Microsoft Fights Hackers; Protects NATO
Microsoft has taken on a very strong role – Fighting criminal hackers. The tech giant has been busy creating programs that prevent threat actors from targeting its clients – And now it has taken on the role of protecting NATO countries from Vladimir Putin’s gang of criminals.
Recently, Microsoft brought the fight to SEABORGIUM, a hacking and social engineering Russian threat actor. This hacker mostly identified and targets individuals associated with NATO nations, but was recently stopped in his track by the work of the Microsoft Threat Intelligence Center (MSTIC).
According to Microsoft, SEABORGIUM is a notorious hacker, who predominantly targets NATO nations. However, the top-tiered criminal has also featured in hacking campaigns launched against Ukraine, and countries in the Eastern region of Europe. In addition, cyber security analysts have tracked hacks carried out by the same threat actor against the Baltic, and Nordic regions.
Further analytical reports documented that SEABORGIUM is the same hacker identified as ColdRiver by the Google TAG team. In addition, the prolific Russian hacker is known as TA446 by Proofpoint researchers.
Meanwhile, Russian state-sponsored hackers have been caught red-handed trying to spy on Russians living in other countries, as well as businesses that are tied to Russia. The criminals have been targeting private emails of Russian interest. SEABORGIUM is also notorious for spying on former Russian intelligence officers, and other Russian experts.
In a Microsoft report, the tech company documented that the main targets of SEABORGIUM are primarily defense and intelligence consultancy firms. Other targets include non-governmental and intergovernmental organizations (NGOs), and think tanks. SEABORGIUM has also been linked to hacks launched against mostly top-tiered educational institutions.
Social Engineering Hacks
LinkedIn and other social media platforms are the main sources that SEABORGIUM utilizes to find its list of targeted entities and individuals. The hacker’s social engineering effort includes the use of email, which is used to target the identities generated from online social media accounts.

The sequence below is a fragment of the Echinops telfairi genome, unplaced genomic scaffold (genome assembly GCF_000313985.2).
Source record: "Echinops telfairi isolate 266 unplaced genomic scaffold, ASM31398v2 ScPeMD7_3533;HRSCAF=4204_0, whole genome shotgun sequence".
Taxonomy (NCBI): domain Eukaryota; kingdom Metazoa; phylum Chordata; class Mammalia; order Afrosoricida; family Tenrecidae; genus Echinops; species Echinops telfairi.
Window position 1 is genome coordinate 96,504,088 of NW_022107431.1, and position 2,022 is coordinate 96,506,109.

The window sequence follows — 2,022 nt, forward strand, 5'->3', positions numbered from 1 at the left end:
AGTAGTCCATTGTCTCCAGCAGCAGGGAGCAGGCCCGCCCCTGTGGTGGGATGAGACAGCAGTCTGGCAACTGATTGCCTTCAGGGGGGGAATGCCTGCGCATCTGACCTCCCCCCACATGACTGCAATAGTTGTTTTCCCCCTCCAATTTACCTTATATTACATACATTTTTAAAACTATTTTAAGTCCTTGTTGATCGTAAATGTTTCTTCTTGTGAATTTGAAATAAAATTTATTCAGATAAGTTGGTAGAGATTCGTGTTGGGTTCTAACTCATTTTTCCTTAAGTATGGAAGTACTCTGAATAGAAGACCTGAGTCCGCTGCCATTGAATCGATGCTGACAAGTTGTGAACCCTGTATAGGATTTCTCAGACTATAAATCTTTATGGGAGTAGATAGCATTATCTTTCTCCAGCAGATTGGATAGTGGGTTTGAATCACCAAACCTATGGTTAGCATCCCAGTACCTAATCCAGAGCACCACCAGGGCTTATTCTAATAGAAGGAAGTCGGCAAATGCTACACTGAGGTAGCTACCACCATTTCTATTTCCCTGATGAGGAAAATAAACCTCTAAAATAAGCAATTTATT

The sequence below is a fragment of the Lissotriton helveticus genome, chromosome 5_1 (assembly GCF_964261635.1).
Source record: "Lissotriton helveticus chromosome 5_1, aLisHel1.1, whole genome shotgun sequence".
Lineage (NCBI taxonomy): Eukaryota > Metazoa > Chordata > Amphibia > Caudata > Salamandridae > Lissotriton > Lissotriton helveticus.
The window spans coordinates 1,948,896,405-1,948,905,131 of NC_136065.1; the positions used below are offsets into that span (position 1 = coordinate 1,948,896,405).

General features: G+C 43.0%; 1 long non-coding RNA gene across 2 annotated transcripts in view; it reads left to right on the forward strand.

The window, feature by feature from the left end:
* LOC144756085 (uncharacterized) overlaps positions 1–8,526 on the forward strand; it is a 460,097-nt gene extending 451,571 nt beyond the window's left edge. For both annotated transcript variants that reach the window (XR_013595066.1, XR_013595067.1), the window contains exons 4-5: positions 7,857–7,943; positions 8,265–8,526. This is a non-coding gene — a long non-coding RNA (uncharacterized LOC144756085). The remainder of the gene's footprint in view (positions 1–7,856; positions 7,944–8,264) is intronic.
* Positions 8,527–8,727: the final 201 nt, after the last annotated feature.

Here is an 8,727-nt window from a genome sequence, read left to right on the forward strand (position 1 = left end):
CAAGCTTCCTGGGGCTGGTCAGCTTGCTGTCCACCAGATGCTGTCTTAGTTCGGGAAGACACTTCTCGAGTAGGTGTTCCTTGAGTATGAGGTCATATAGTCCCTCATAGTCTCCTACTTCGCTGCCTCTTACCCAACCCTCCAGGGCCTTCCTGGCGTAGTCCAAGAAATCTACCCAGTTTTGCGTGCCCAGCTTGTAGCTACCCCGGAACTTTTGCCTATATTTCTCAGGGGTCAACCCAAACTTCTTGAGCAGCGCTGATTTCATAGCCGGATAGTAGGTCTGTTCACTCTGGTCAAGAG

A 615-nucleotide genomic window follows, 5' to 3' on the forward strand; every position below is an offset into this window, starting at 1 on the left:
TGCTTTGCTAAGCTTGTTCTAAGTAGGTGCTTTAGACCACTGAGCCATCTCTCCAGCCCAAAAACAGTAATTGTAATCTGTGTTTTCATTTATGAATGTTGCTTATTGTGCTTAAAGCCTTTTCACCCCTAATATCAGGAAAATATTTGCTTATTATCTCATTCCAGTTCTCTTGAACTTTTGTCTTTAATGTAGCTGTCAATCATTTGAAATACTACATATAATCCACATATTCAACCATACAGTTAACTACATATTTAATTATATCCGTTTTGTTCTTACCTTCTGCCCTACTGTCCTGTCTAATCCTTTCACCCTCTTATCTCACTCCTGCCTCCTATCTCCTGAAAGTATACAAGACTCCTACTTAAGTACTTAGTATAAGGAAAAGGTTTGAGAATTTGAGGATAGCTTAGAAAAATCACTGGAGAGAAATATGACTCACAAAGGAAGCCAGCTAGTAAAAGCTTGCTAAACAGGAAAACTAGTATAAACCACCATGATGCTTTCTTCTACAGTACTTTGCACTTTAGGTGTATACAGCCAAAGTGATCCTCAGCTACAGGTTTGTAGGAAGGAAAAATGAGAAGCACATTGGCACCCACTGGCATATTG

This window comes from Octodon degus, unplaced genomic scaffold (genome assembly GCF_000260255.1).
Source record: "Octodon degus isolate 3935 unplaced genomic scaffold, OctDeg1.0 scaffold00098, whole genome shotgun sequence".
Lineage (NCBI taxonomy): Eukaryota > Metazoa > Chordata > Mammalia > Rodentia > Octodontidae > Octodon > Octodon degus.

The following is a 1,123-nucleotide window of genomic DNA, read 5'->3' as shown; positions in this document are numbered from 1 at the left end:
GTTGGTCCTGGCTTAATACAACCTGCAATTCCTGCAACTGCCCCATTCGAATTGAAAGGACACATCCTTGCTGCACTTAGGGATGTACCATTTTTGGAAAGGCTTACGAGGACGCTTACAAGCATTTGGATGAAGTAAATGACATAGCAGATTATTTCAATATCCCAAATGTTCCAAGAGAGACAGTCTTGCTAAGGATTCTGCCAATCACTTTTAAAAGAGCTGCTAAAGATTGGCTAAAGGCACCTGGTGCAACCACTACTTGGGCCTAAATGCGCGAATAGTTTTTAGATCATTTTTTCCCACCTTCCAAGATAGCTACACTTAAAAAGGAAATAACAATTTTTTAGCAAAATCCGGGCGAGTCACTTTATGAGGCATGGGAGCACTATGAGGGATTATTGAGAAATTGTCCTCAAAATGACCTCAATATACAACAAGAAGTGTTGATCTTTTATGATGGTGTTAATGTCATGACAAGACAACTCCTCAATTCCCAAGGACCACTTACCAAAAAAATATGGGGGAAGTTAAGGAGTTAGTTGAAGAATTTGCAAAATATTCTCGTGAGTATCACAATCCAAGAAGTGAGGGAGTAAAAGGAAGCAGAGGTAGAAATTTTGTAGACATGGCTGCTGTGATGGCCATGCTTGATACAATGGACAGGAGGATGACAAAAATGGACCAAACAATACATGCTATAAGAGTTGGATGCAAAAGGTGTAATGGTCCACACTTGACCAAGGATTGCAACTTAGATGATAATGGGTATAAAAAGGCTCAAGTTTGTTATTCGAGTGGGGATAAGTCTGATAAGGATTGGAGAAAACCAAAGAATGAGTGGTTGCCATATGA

The threat actors’ next Modus Operandi involves approaching the potential targets using fictitious identities. Next, after initiating contact, the hackers quickly establish a rapport with their victims, after which the criminal transmits a phishing attachment to the unsuspecting victims’ email addresses.
Microsoft’s research team documented their observation where threat actors had disseminated their maliciously coded attachments to victims’ emails through PDF file attachments. These files are owned by the hackers, with the links redirecting to file hosting websites, or hosted on OneDrive accounts.
The security team noted that even enabling 2FA security cannot prevent the threat actors from hacking compromised accounts, once they have stolen the accounts’ authentication tokens. According to Microsoft, access to the targeted email accounts allows hackers to forward incoming emails to their accounts, where they can automatically monitor all correspondence received by the compromised accounts.
Microsoft revealed that the brazen threat actors steal the victim’s identity, and used it to lure other individuals of interest into their trap. According to Google and Microsoft research teams, they discovered the first hacking attempts in May 2022, where the criminals targeted UK political establishments and activists while trying to steal important documents.
In one instance, Microsoft reported that some stolen documents were disseminated online by the SEABORGIUM hacker. The documents that the hackers made public online were stolen from a UK political party.
Microsoft versus SEABORGIUM
Microsoft claimed its security team have disabled accounts that SEABORGIUM had utilized in its hacking campaigns. In addition, SEABORGIUM’s activities are linked to 69 domains connected to phishing scams that steal the login information for Microsoft, ProtonMail, and Yandex accounts.
Accordingly, Microsoft has made available a list of security suggestions such as turning off email auto-forwarding in Microsoft 365 and employing IOCs to find any potential compromise. Also, mandating MFA for all accounts, and utilizing FIDO security keys. In addition, Azure Sentinel hunting queries [1, 2] were made available by Microsoft, so that individuals can search for malicious activities on their email accounts.